Tuesday, February 5, 2008

Grammar is my Achilles Heel

What do you do when…?

 What do you do when a student needs help with something you are awful at?

This is a challenge I face every time a student comes to me with questions about grammar. I am awful at grammar. I can still see the bright red “30%” written on the top of my grammar tests in the eighth grade (if that wasn’t reason enough to retire the red grading pens!) Somehow, I managed to pass eighth grade English Composition, and I have lived in terror of grammar ever since. Logically, I know I must know something. I couldn’t have fooled everyone on the way to my BA (in English!), MA, and JD. But that doesn’t help the nagging fear that I am a fraud, just one question about dangling participles away from being exposed.*

Everyone has that one thing that still scares them, that area of law they never understood, that critical skill they never grasped. Yet we all managed to graduate and become successful ASP professionals despite our failures and misapprehensions. But an Achilles heel also has the ability to turn a seasoned professional into a defensive amateur. If you are not secure about your skills, it’s easy to allow an angry student to make you feel as if you are not qualified to help them.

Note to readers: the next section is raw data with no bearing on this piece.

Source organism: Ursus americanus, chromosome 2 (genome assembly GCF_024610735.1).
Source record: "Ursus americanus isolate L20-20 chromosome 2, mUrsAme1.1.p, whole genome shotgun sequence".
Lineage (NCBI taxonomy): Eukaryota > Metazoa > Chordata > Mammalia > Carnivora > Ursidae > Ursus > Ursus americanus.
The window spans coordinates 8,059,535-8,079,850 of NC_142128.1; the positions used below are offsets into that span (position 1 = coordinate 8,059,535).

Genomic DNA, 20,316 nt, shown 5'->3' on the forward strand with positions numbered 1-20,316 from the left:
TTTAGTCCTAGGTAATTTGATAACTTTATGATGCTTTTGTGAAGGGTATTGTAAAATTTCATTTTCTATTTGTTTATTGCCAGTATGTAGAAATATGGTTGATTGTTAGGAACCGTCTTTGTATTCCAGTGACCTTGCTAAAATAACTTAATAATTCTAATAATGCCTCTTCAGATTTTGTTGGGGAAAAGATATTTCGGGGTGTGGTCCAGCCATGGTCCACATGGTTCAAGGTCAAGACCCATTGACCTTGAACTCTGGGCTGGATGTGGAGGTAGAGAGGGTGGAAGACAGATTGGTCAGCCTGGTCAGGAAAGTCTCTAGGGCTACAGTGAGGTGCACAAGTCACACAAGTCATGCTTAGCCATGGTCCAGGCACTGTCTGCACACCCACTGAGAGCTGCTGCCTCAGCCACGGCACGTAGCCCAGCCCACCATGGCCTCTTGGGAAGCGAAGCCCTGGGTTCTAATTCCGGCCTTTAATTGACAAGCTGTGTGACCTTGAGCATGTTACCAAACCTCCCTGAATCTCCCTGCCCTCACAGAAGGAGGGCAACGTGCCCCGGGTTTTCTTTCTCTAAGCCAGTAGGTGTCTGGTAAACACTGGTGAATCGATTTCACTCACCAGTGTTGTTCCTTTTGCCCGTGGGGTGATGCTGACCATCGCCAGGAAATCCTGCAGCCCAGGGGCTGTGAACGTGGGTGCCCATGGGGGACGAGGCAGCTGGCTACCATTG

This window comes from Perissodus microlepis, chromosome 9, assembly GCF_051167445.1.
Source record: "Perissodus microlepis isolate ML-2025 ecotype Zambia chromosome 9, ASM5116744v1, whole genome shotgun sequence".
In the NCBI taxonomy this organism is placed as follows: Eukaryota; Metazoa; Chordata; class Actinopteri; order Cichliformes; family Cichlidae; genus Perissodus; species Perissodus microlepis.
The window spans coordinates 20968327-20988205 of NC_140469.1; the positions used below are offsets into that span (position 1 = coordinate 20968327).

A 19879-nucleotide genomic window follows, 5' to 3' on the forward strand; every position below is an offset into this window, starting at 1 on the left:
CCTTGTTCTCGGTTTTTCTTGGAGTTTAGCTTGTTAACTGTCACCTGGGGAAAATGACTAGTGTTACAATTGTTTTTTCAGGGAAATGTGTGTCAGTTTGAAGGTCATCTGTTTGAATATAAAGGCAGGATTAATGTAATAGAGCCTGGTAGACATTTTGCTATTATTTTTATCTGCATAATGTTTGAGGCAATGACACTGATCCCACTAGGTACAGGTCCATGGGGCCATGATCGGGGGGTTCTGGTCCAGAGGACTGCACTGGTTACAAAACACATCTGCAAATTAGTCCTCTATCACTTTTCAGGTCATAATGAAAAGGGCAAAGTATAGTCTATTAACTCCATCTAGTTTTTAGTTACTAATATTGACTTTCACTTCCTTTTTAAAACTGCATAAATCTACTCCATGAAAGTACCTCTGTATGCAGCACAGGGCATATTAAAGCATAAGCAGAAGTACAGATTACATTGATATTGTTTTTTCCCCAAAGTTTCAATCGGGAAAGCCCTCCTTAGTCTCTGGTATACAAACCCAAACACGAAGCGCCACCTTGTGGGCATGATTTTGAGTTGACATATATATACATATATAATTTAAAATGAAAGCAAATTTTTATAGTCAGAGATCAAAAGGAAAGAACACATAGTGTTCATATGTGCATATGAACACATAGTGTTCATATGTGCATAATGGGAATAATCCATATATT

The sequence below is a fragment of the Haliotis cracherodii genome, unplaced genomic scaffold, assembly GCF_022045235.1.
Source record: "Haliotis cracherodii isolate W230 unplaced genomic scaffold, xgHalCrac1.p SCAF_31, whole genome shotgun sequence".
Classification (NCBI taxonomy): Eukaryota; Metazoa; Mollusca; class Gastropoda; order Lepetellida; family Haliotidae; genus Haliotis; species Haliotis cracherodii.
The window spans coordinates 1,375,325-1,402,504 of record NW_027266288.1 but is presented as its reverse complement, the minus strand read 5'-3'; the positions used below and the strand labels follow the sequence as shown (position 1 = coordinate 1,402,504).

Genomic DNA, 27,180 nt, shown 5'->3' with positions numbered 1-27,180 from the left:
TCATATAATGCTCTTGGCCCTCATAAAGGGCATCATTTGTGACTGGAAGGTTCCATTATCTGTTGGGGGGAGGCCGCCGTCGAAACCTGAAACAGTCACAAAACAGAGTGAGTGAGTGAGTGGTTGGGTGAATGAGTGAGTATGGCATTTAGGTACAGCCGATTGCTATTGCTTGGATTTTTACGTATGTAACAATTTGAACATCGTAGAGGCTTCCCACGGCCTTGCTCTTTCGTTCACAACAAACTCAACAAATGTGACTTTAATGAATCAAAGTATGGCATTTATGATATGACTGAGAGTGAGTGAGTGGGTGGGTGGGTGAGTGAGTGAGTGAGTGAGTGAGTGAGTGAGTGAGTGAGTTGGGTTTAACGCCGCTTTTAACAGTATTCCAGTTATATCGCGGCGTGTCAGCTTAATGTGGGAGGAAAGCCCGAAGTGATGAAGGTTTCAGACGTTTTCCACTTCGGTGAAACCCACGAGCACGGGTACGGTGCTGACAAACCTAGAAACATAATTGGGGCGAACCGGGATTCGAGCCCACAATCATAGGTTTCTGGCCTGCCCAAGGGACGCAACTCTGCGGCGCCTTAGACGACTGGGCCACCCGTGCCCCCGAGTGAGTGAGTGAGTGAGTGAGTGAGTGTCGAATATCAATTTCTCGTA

I have turned my Achilles heel into a teaching exercise. I own up to my weakness; my office is filled with books on grammar, style, and legal writing. I have the hardcover, illustrated edition of Strunk and White on my desk. I help the student research the answer to their grammar problem.

I may not have the answer to their grammar problem, but I feel I am teaching them a far greater lesson in admitting when to seek help.

Rebecca Flanagan

*After I wrote this entry, I noticed an article in the New York Times on feeling like a fraud...very interesting stuff! "Feeling Like Fraud? Sometimes, Maybe You Should" by Benedict Carey, Feb. 5, 2007


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